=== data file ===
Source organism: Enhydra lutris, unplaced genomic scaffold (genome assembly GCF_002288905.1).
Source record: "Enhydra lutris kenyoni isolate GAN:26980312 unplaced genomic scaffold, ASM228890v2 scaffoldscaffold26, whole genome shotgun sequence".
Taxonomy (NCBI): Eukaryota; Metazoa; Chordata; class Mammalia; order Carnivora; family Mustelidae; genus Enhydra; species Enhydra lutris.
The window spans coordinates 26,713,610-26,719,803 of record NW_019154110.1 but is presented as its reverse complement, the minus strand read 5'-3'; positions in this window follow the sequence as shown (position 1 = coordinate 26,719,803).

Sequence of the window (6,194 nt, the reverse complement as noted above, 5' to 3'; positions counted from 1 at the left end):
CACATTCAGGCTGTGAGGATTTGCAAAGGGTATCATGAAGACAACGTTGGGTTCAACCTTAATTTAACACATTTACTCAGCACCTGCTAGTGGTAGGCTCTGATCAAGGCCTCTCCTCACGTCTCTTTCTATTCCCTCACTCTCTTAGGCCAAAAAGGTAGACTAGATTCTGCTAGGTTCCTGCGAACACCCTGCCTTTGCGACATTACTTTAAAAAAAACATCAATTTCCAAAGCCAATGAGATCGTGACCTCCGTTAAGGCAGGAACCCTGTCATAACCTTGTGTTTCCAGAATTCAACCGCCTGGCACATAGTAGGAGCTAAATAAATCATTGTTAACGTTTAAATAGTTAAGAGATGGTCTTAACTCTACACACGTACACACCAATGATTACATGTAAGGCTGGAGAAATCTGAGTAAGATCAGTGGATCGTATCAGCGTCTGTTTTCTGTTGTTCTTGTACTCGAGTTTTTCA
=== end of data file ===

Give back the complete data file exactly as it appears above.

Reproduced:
Source organism: Enhydra lutris, unplaced genomic scaffold (genome assembly GCF_002288905.1).
Source record: "Enhydra lutris kenyoni isolate GAN:26980312 unplaced genomic scaffold, ASM228890v2 scaffoldscaffold26, whole genome shotgun sequence".
Taxonomy (NCBI): Eukaryota; Metazoa; Chordata; class Mammalia; order Carnivora; family Mustelidae; genus Enhydra; species Enhydra lutris.
The window spans coordinates 26,713,610-26,719,803 of record NW_019154110.1 but is presented as its reverse complement, the minus strand read 5'-3'; positions in this window follow the sequence as shown (position 1 = coordinate 26,719,803).

Sequence of the window (6,194 nt, the reverse complement as noted above, 5' to 3'; positions counted from 1 at the left end):
CACATTCAGGCTGTGAGGATTTGCAAAGGGTATCATGAAGACAACGTTGGGTTCAACCTTAATTTAACACATTTACTCAGCACCTGCTAGTGGTAGGCTCTGATCAAGGCCTCTCCTCACGTCTCTTTCTATTCCCTCACTCTCTTAGGCCAAAAAGGTAGACTAGATTCTGCTAGGTTCCTGCGAACACCCTGCCTTTGCGACATTACTTTAAAAAAAACATCAATTTCCAAAGCCAATGAGATCGTGACCTCCGTTAAGGCAGGAACCCTGTCATAACCTTGTGTTTCCAGAATTCAACCGCCTGGCACATAGTAGGAGCTAAATAAATCATTGTTAACGTTTAAATAGTTAAGAGATGGTCTTAACTCTACACACGTACACACCAATGATTACATGTAAGGCTGGAGAAATCTGAGTAAGATCAGTGGATCGTATCAGCGTCTGTTTTCTGTTGTTCTTGTACTCGAGTTTTTCA